A popular new alternative to traditional wood-framed construction is massive timber, or mass timber. This material consists of lumber boards that are trimmed, dried and glued together in layers. This type of stacking can create mass timber as large as 18 feet long by 98 feet wide. Mass timber includes products like glue-laminated beams (glulam), laminated veneer lumber (LVL), nail-laminated lumber (NLM), dowel-laminated timber (DLT), and cross-laminated timber (CLT). One key advantage of mass timber is that it is presently far less costly and more readily available than traditional softwood lumber, particularly because it is manufactured by a different supply chain.

In August 2020, the California Building Standards Commission unanimously adopted all change proposals by the International Code Commission for the design of tall wood buildings, allowing mass timber to be used for buildings up to 18 stories tall. California is among a number of states, including Oregon and Washington, to adopt these codes for the design of tall wood buildings. More states are expected to follow suit.

Insurance and Building 
Industry Implications

The wild shift in construction material prices in general, and in lumber prices in particular, is expectedly having an impact in the insurance industry. First, and most obviously, homeowners’ insurance premiums are increasing to keep up with increasing labor and material costs contemplated in replacement cost estimates in the event of a loss.

Second, the increased lead time for materials, including lumber, is causing construction projects to reduce or suspend work, which, in turn, causes employees to leave for other work in an already tight labor market. This leaves builders with a limited supply of workers, who are often unskilled. These workers are a primary contributor of subcontractor default insurance claims.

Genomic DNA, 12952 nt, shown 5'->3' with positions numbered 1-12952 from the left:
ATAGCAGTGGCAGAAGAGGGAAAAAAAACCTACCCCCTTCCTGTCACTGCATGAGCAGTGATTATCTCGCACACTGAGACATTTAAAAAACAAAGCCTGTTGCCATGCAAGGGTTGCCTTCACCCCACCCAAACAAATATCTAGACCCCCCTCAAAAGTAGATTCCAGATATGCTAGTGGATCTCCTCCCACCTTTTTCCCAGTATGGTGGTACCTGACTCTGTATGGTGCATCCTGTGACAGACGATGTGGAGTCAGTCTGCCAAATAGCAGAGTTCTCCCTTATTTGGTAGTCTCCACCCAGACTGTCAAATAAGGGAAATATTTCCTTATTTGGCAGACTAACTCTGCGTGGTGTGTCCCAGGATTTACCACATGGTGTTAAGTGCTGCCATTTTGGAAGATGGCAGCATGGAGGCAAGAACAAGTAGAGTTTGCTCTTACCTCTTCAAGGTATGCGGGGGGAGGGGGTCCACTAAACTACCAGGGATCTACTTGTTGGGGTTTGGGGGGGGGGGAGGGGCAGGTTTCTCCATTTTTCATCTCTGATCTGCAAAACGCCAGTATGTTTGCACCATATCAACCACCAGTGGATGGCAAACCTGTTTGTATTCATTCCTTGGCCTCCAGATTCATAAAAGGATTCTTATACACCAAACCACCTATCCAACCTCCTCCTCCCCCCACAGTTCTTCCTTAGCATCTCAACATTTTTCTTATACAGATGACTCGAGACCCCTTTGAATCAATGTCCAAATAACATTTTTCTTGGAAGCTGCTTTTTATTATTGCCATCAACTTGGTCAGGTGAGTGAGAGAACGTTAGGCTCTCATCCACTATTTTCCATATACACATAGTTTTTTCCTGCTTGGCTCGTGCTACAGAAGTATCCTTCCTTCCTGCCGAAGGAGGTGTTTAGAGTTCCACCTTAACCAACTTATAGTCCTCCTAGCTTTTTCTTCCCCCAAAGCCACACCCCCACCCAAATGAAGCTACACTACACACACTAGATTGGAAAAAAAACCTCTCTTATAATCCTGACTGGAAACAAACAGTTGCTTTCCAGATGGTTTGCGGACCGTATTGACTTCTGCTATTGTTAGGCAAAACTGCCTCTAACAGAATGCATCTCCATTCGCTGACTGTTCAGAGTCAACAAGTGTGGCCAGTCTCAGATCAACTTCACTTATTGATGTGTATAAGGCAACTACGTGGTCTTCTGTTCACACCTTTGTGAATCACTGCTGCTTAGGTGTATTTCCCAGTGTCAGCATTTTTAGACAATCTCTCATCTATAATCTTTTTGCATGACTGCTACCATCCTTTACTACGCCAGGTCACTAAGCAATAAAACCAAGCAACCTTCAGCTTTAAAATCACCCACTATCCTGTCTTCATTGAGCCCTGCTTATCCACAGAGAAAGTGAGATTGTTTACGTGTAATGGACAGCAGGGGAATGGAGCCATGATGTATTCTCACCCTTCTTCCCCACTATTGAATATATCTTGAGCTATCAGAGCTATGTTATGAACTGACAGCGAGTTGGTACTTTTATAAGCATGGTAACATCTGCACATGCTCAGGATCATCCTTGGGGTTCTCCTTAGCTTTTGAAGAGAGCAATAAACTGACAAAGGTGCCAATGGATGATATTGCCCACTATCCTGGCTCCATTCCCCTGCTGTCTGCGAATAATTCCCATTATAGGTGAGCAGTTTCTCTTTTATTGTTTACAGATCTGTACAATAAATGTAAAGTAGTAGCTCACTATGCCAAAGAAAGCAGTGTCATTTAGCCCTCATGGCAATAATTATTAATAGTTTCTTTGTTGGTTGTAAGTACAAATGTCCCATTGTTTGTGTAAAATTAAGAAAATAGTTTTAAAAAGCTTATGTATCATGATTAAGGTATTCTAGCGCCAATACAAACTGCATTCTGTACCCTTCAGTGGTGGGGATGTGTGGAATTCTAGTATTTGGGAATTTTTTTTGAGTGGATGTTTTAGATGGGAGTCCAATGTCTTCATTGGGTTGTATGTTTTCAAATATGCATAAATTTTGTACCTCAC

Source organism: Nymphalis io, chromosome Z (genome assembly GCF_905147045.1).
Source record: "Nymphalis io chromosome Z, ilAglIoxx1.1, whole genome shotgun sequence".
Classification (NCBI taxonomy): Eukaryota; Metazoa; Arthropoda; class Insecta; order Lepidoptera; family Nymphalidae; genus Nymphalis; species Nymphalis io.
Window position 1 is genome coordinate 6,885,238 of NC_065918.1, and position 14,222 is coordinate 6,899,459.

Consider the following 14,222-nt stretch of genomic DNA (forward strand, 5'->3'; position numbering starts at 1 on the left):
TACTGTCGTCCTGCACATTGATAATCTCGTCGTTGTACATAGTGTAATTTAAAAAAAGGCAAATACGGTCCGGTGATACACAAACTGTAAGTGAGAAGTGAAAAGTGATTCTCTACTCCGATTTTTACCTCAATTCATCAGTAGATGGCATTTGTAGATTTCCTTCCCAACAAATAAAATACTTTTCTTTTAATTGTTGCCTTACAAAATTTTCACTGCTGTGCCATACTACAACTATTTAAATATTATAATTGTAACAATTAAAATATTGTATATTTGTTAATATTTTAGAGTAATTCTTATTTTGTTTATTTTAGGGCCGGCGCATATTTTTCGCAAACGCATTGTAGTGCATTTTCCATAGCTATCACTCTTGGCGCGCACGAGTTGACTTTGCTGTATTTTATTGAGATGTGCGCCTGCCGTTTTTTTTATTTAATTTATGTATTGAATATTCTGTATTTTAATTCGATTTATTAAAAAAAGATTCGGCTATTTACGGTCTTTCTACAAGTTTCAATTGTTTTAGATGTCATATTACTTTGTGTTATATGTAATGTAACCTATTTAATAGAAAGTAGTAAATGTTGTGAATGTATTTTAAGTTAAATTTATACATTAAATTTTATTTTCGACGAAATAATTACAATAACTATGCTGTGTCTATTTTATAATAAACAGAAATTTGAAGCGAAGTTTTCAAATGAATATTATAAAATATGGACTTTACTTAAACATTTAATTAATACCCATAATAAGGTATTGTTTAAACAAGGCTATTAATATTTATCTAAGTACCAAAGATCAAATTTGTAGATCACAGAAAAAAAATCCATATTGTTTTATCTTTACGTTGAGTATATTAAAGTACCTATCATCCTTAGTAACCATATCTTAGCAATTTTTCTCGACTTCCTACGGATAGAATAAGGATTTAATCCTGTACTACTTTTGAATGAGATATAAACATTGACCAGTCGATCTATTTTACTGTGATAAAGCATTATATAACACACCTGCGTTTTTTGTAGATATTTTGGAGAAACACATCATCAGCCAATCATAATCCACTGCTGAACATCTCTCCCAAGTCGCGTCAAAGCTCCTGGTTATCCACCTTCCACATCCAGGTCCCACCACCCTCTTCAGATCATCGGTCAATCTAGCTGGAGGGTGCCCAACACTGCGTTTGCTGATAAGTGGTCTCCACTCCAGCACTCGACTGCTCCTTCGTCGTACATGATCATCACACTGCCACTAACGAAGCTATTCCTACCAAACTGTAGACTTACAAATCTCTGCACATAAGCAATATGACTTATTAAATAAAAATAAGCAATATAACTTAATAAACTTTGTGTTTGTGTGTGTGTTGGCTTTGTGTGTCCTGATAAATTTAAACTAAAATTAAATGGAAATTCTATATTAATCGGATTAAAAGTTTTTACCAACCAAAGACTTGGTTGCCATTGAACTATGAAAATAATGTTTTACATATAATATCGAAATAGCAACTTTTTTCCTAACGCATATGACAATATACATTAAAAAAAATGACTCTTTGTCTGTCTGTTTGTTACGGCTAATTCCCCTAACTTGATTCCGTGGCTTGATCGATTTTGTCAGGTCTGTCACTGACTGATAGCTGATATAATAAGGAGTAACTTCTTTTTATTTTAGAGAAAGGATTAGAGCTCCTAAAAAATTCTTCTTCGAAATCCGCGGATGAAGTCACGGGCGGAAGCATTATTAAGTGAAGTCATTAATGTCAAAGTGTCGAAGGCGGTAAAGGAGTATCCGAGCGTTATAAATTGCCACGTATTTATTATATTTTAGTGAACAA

Third, as the residential construction market is far stronger and more resilient than the non-residential construction sector, many contractors are transitioning from the latter to the former. Insurers are expressing concern when commercial contractors move into the residential market without sufficient experience or competency, and these factors are now considered at the underwriting stage.

The “perfect storm” of circumstances has created an unparalleled upswing in lumber prices over the last 18 months. This upswing, as well as volatility, in lumber prices has had profound impacts on the construction industry, which has responded with changes in design, material selection, and project coordination and management. Importantly, with changes in construction materials, the employment market, and design and management, it is foreseeable that there could be an impact on construction claims that arise as a result of the material differences, on many levels, to new construction.

Since June 2021, lumber prices have nearly fallen back to pre-pandemic levels. It may be difficult to determine whether the recent impacts to the building industry are the beginning of a trend or a short-term reaction. Naturally, the market will follow the most economic alternatives to lumber, a number of which have come to the forefront since 2020.

However, the impacts of the price surge are likely to have lasting consequences, including the selection of building materials and building practices, as evidenced by the movement to encourage the use of mass timber. This demonstrates the volatility and likely unpredictability of lumber prices for the near future. Remote work has become widely accepted and is expected to underscore the importance of both living and working in comfort, which in turn will continue to strengthen demand for lumber and other building materials.

While lumber prices have already had a pronounced effect on insurance underwriting, the consequences in the insurance claims arena will likely not be fully appreciated for years to come.

About The Authors
Multiple Contributors
Richard Glucksman

Richard Glucksman is a partner at Chapman Glucksman Dean & Roeb.rglucksman@cgdrlaw.com

Ravi Mehta

Ravi Mehta is senior counsel 
at Chapman Glucksman Dean & Roeb. rmehta@cgdrlaw.com